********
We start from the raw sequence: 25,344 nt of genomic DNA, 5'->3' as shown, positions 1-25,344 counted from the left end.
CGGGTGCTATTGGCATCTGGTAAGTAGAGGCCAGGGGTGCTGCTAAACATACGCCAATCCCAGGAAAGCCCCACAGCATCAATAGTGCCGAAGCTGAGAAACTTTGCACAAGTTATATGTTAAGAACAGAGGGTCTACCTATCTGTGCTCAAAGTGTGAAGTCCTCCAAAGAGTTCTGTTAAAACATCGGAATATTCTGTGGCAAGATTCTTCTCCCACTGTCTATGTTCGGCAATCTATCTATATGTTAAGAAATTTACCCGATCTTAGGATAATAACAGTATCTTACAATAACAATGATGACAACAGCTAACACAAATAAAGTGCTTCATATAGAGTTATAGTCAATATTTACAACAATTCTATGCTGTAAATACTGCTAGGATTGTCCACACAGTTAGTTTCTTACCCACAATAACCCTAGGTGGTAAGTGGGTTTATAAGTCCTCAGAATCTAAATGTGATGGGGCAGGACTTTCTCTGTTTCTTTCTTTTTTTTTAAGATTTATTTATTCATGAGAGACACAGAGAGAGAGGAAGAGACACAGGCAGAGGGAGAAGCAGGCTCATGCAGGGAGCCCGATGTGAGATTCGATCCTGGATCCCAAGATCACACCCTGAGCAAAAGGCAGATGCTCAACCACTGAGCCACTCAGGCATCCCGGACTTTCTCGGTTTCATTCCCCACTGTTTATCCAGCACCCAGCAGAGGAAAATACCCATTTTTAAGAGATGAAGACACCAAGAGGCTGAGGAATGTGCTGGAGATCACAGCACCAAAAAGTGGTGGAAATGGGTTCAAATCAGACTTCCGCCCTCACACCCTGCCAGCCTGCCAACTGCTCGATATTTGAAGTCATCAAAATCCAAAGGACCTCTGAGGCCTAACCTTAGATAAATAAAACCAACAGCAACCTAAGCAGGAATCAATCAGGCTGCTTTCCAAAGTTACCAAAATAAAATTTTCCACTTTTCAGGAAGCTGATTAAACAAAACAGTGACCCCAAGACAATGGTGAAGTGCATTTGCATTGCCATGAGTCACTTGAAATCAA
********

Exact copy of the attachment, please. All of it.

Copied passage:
We start from the raw sequence: 25,344 nt of genomic DNA, 5'->3' as shown, positions 1-25,344 counted from the left end.
CGGGTGCTATTGGCATCTGGTAAGTAGAGGCCAGGGGTGCTGCTAAACATACGCCAATCCCAGGAAAGCCCCACAGCATCAATAGTGCCGAAGCTGAGAAACTTTGCACAAGTTATATGTTAAGAACAGAGGGTCTACCTATCTGTGCTCAAAGTGTGAAGTCCTCCAAAGAGTTCTGTTAAAACATCGGAATATTCTGTGGCAAGATTCTTCTCCCACTGTCTATGTTCGGCAATCTATCTATATGTTAAGAAATTTACCCGATCTTAGGATAATAACAGTATCTTACAATAACAATGATGACAACAGCTAACACAAATAAAGTGCTTCATATAGAGTTATAGTCAATATTTACAACAATTCTATGCTGTAAATACTGCTAGGATTGTCCACACAGTTAGTTTCTTACCCACAATAACCCTAGGTGGTAAGTGGGTTTATAAGTCCTCAGAATCTAAATGTGATGGGGCAGGACTTTCTCTGTTTCTTTCTTTTTTTTTAAGATTTATTTATTCATGAGAGACACAGAGAGAGAGGAAGAGACACAGGCAGAGGGAGAAGCAGGCTCATGCAGGGAGCCCGATGTGAGATTCGATCCTGGATCCCAAGATCACACCCTGAGCAAAAGGCAGATGCTCAACCACTGAGCCACTCAGGCATCCCGGACTTTCTCGGTTTCATTCCCCACTGTTTATCCAGCACCCAGCAGAGGAAAATACCCATTTTTAAGAGATGAAGACACCAAGAGGCTGAGGAATGTGCTGGAGATCACAGCACCAAAAAGTGGTGGAAATGGGTTCAAATCAGACTTCCGCCCTCACACCCTGCCAGCCTGCCAACTGCTCGATATTTGAAGTCATCAAAATCCAAAGGACCTCTGAGGCCTAACCTTAGATAAATAAAACCAACAGCAACCTAAGCAGGAATCAATCAGGCTGCTTTCCAAAGTTACCAAAATAAAATTTTCCACTTTTCAGGAAGCTGATTAAACAAAACAGTGACCCCAAGACAATGGTGAAGTGCATTTGCATTGCCATGAGTCACTTGAAATCAA